“I felt so embarrassed and it left me quite traumatized,” Suzanne said. “The other passengers had already been on board for so long that they had been given snacks and water – and didn’t look happy.

“As a wheelchair user, it was so humiliating to be loaded onto the plane and into my seat in front of everyone. I felt so upset and guilty for being the cause of a delay. one hour on departure – plus cascading delays on subsequent flights.

Suzanne’s condition, Limb Girdle Muscular Dystrophy, causes severe muscle atrophy and weakness, so she is entirely dependent on her wheelchair – which must be checked into the plane’s cargo hold – for her mobility. .

“When the flight landed at Heathrow everyone got off, but the special assistance didn’t arrive,” Suzanne said.

“Eventually my husband, who is 66, had to lift me from the seat, helped by the new crew, and they had to place me in a folding aisle chair which had no seat belt. My husband m held my legs while a nice crew member on the next flight pushed me into the arrival lounge. That’s not the wait – I’m used to that. is indignity and humiliation.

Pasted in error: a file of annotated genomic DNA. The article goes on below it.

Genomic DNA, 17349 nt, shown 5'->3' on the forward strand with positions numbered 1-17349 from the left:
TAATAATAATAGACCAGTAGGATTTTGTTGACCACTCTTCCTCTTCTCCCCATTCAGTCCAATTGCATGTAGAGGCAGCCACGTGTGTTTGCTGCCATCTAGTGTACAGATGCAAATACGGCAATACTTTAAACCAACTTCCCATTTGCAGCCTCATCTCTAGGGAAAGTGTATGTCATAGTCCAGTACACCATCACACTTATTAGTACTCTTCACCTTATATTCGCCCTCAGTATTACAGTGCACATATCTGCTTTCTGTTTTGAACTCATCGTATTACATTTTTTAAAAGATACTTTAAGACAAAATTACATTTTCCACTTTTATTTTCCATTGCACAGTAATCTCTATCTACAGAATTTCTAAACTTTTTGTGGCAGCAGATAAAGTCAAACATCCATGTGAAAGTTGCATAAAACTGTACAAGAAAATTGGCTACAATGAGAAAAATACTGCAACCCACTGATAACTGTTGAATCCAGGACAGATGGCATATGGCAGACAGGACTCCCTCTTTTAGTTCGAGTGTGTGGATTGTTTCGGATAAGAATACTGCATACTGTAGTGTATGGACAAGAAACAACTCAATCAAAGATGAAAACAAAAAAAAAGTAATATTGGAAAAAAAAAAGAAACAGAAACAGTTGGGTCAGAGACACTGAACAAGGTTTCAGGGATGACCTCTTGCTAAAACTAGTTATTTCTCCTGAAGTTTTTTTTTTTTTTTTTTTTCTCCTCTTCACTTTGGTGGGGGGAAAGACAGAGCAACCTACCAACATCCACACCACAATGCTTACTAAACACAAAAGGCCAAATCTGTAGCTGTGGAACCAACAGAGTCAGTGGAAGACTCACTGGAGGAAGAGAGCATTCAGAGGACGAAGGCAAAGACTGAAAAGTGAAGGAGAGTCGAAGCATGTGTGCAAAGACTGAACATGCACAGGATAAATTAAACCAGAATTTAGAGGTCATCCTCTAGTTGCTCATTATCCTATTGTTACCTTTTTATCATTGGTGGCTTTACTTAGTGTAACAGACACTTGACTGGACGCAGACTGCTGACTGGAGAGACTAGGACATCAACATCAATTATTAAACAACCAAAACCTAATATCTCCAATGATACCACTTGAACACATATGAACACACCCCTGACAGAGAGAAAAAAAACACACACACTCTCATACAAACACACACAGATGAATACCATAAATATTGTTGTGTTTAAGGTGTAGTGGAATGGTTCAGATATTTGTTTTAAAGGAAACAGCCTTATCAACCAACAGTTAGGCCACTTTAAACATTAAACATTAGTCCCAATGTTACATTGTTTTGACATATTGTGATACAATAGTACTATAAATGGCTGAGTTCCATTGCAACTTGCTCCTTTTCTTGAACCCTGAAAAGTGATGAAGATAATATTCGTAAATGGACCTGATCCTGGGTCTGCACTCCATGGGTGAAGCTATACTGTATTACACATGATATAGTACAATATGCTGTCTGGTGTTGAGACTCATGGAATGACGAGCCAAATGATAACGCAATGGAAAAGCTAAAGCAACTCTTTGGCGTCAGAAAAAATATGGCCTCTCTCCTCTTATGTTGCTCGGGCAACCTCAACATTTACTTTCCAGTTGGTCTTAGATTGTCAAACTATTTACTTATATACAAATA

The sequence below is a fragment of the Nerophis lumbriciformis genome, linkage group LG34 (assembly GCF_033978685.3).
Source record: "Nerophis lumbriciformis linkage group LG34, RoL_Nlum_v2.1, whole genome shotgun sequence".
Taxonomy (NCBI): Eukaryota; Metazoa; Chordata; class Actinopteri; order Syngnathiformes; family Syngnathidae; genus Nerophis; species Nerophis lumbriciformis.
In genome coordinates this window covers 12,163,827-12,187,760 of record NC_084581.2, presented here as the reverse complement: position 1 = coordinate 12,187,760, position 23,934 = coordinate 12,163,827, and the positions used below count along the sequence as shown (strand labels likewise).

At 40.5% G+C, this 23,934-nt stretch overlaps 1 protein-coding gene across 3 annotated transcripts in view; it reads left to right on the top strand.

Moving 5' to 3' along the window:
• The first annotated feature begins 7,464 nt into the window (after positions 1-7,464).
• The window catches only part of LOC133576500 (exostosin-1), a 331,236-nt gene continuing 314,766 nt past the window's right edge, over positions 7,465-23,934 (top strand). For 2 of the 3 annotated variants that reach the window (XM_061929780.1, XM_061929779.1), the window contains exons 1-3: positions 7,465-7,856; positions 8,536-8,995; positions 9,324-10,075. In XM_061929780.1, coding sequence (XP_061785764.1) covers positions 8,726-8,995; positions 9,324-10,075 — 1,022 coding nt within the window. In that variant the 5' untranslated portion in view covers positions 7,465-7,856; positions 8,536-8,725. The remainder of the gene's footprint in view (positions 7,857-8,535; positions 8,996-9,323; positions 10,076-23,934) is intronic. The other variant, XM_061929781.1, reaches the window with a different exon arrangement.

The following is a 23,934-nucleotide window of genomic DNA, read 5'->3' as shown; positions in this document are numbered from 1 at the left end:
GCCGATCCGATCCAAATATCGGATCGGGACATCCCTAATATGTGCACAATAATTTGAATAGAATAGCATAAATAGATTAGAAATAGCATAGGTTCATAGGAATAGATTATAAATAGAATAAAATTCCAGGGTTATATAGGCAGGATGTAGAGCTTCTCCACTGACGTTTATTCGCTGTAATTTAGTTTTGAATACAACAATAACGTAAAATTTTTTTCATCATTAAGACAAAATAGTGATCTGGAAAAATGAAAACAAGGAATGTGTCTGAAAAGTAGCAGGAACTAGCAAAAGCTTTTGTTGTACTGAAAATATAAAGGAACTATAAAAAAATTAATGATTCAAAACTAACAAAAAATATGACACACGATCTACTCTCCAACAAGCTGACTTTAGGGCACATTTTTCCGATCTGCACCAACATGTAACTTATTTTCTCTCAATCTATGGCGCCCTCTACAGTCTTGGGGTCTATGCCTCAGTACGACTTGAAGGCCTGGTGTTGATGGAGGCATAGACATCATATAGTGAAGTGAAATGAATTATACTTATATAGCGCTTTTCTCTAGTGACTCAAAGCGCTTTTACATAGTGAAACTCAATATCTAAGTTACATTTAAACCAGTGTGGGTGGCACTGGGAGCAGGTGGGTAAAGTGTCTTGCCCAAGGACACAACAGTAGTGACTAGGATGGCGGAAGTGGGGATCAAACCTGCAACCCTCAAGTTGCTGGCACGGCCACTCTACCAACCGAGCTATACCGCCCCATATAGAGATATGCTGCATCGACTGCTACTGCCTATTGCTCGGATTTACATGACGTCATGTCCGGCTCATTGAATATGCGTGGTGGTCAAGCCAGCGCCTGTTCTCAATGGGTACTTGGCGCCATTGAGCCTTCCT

“It’s just not good enough. I don’t want to cause any trouble for the cabin crew and the captain – they were so helpful and kind – the captain even carried our luggage to the taxi. And I know that the people in charge of special assistance are doing the best they can. There just aren’t enough special assistance personnel and equipment – that’s the problem.

“I was shocked by the recent sad incident at Gatwick – and I feel it is my duty to speak out,” she added. “There must be immediate and swift action by airports to prevent further tragedies. Apologies are not enough”.